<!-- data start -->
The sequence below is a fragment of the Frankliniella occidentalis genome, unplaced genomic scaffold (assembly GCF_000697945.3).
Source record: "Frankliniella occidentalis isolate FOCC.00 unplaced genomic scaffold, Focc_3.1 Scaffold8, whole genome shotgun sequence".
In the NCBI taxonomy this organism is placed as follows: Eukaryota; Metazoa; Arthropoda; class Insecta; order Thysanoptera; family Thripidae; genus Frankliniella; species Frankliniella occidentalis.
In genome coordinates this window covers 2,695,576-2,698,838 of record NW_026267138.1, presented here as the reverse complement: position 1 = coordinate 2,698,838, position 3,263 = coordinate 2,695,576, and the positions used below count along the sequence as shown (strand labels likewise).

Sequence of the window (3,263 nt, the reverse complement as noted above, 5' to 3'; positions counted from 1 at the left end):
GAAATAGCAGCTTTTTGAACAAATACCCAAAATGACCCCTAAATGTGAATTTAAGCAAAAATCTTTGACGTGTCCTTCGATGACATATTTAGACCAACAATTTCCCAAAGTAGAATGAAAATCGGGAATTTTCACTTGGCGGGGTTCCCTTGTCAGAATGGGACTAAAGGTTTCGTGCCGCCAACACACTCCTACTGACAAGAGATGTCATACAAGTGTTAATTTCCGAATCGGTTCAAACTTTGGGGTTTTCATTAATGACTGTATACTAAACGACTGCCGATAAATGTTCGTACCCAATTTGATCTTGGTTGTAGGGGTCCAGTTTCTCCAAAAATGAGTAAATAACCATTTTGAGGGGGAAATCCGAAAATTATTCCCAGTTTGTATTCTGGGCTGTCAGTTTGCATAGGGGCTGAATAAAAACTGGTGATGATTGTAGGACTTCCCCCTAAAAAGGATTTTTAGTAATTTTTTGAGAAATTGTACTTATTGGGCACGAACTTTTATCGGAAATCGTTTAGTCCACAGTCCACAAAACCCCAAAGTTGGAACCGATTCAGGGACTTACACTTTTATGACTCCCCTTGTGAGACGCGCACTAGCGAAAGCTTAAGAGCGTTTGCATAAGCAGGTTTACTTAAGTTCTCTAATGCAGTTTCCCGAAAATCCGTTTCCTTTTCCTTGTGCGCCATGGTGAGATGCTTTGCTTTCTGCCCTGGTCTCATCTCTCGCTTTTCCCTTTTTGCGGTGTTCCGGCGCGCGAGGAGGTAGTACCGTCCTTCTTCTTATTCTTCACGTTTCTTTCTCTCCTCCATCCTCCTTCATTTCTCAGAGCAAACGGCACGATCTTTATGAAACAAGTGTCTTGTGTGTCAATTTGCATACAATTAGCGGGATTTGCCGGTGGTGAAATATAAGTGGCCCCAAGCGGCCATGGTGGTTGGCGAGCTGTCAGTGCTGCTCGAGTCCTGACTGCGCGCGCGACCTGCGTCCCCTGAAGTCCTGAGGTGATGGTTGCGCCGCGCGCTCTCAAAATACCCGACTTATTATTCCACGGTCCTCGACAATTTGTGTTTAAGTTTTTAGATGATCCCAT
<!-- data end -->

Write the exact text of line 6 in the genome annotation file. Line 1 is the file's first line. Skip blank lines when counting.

GAAATAGCAGCTTTTTGAACAAATACCCAAAATGACCCCTAAATGTGAATTTAAGCAAAAATCTTTGACGTGTCCTTCGATGACATATTTAGACCAACAATTTCCCAAAGTAGAATGAAAATCGGGAATTTTCACTTGGCGGGGTTCCCTTGTCAGAATGGGACTAAAGGTTTCGTGCCGCCAACACACTCCTACTGACAAGAGATGTCATACAAGTGTTAATTTCCGAATCGGTTCAAACTTTGGGGTTTTCATTAATGACTGTATACTAAACGACTGCCGATAAATGTTCGTACCCAATTTGATCTTGGTTGTAGGGGTCCAGTTTCTCCAAAAATGAGTAAATAACCATTTTGAGGGGGAAATCCGAAAATTATTCCCAGTTTGTATTCTGGGCTGTCAGTTTGCATAGGGGCTGAATAAAAACTGGTGATGATTGTAGGACTTCCCCCTAAAAAGGATTTTTAGTAATTTTTTGAGAAATTGTACTTATTGGGCACGAACTTTTATCGGAAATCGTTTAGTCCACAGTCCACAAAACCCCAAAGTTGGAACCGATTCAGGGACTTACACTTTTATGACTCCCCTTGTGAGACGCGCACTAGCGAAAGCTTAAGAGCGTTTGCATAAGCAGGTTTACTTAAGTTCTCTAATGCAGTTTCCCGAAAATCCGTTTCCTTTTCCTTGTGCGCCATGGTGAGATGCTTTGCTTTCTGCCCTGGTCTCATCTCTCGCTTTTCCCTTTTTGCGGTGTTCCGGCGCGCGAGGAGGTAGTACCGTCCTTCTTCTTATTCTTCACGTTTCTTTCTCTCCTCCATCCTCCTTCATTTCTCAGAGCAAACGGCACGATCTTTATGAAACAAGTGTCTTGTGTGTCAATTTGCATACAATTAGCGGGATTTGCCGGTGGTGAAATATAAGTGGCCCCAAGCGGCCATGGTGGTTGGCGAGCTGTCAGTGCTGCTCGAGTCCTGACTGCGCGCGCGACCTGCGTCCCCTGAAGTCCTGAGGTGATGGTTGCGCCGCGCGCTCTCAAAATACCCGACTTATTATTCCACGGTCCTCGACAATTTGTGTTTAAGTTTTTAGATGATCCCAT